A big part of practicing law and negotiation is creating and managing relationships. You need to have a good relationship with your client and ideally be able to at least work with opposing counsel. One way to start a good relationship, or improve one, is through laughter, according to a study published in the journal Human Nature.
Having a good laugh with a fellow human being can result in the other person opening up and sharing personal things about themselves, without them even realizing it, according to a study led by Alan Gray of University College London in the United Kingdom. That act of opening up is an important foundation to forming new relationships and improving social bonds. This self-disclosure may be highly sensitive or personal (religious convictions or personal fears) or superficial (favorite foods).
Gray and his colleagues gathered 112 college students who didn’t know one another and broke them into four groups. They watched a short video together, without talking to each another. The videos differed in how funny they were and the amount of positive feelings or emotions they elicited.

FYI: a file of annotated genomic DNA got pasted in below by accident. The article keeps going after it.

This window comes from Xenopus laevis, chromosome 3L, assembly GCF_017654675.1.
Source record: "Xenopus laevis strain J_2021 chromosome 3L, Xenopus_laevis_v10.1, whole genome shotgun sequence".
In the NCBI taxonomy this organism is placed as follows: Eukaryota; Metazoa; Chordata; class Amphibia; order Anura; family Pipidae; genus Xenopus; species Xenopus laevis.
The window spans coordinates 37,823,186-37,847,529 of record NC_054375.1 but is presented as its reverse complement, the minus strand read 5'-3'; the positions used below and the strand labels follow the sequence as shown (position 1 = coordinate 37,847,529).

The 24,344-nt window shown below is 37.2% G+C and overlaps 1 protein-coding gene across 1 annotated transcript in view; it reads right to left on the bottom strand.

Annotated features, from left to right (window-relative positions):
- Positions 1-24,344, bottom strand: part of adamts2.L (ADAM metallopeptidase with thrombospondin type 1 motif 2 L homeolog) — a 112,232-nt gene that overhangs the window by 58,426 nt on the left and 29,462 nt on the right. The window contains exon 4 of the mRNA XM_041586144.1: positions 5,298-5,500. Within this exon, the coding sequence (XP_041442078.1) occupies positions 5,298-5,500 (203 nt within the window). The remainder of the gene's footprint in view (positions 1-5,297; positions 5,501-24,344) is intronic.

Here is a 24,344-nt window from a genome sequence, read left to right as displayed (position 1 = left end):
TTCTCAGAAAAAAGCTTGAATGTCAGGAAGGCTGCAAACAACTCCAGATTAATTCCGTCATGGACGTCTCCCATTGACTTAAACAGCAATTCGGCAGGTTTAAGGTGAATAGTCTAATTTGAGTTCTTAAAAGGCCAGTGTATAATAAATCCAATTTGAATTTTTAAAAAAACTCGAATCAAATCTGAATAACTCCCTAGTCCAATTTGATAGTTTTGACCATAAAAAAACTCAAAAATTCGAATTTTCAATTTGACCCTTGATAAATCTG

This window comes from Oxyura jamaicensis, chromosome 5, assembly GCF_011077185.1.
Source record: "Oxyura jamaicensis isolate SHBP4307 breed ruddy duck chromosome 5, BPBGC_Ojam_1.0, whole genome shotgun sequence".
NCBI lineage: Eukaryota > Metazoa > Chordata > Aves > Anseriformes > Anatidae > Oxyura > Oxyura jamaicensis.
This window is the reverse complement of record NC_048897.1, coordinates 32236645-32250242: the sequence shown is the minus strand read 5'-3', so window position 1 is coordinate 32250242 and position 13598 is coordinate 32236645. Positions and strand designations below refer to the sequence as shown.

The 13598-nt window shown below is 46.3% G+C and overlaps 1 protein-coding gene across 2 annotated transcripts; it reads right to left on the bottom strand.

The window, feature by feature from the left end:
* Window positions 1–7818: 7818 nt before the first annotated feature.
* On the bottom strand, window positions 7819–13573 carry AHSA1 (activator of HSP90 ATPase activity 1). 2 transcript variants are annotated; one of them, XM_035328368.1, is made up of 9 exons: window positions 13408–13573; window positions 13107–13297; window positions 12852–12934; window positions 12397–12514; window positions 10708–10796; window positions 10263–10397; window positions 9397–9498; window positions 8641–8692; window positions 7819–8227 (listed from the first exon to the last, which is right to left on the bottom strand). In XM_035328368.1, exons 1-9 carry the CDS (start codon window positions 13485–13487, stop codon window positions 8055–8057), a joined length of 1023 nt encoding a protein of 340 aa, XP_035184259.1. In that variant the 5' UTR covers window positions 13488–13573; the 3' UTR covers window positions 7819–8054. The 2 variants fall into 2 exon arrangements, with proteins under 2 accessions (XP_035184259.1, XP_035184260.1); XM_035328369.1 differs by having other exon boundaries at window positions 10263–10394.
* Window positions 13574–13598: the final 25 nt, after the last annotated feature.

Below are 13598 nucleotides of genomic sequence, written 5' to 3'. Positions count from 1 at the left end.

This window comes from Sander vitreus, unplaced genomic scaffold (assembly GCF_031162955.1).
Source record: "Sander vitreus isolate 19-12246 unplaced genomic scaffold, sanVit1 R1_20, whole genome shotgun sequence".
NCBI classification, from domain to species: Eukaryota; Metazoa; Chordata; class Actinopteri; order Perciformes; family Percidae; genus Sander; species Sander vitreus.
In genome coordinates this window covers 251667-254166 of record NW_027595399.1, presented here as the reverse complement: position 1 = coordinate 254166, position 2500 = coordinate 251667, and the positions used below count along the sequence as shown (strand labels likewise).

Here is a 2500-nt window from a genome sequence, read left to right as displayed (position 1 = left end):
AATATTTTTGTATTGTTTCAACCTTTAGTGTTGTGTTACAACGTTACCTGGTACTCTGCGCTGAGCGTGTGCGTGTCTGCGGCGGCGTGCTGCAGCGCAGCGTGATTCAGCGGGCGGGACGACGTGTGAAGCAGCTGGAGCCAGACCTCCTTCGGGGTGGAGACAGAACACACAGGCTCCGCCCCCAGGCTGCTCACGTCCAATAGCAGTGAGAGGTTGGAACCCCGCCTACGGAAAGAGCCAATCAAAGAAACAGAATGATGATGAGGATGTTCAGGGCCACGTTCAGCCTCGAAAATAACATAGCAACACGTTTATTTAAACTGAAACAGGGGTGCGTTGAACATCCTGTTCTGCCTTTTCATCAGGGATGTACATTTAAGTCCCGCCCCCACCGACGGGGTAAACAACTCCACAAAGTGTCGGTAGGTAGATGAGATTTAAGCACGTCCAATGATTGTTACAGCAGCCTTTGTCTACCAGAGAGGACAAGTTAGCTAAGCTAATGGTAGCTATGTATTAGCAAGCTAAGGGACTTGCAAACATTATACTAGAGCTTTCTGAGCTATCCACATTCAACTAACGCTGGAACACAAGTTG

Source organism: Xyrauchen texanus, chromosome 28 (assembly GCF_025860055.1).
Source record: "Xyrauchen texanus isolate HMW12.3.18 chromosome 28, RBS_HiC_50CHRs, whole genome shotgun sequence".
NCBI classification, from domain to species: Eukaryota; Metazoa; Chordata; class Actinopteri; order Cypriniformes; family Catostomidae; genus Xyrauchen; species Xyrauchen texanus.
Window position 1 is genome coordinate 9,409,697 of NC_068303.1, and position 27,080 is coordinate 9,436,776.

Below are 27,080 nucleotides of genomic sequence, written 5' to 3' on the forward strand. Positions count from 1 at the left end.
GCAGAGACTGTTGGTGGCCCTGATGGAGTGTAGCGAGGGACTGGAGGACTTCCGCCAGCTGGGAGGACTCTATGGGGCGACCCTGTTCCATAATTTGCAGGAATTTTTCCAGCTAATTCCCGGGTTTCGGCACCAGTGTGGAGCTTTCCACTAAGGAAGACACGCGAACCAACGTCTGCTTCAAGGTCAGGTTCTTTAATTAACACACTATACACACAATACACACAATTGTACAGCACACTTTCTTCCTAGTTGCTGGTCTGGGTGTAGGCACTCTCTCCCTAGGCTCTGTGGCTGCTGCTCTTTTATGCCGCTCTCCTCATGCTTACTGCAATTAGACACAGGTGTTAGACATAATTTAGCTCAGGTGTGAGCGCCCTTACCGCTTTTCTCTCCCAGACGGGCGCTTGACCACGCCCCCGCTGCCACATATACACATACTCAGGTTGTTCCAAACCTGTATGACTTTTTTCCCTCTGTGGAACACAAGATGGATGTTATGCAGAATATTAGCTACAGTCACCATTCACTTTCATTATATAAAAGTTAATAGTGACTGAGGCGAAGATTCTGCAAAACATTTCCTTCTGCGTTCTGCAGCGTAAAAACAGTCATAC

How much participants laughed and their emotional state after watching the video was measured. Each group member wrote a message to another to help them get to know each other better. Those who had a good laugh together shared significantly more intimate information than the other groups, according to the study.
Gray proposes this isn’t just because of a positive, shared experience, but also the physiology of laughter. It causes the release of the “happy hormone” endorphin which may encourage people to make more intimate disclosures to strangers. One of the findings was that the person who disclosed intimate information was rarely aware that he or she had done so.
Laughter may be a good ice breaker or help strengthen a relationship, but you don’t want to try too hard. According to another study discussed in Science Daily, an earlier study showed that all laughter is not created equal. There are clear differences between how our brains respond to genuine and fake laughter. When we hear forced or fake laughter not only do we know the difference but our brains try to figure out why the fake laughter is not genuine.
Whether you’re trying to improve or create a relationship with a stranger, client, co-worker or opposing counsel, genuine laughter may be a powerful and useful tool.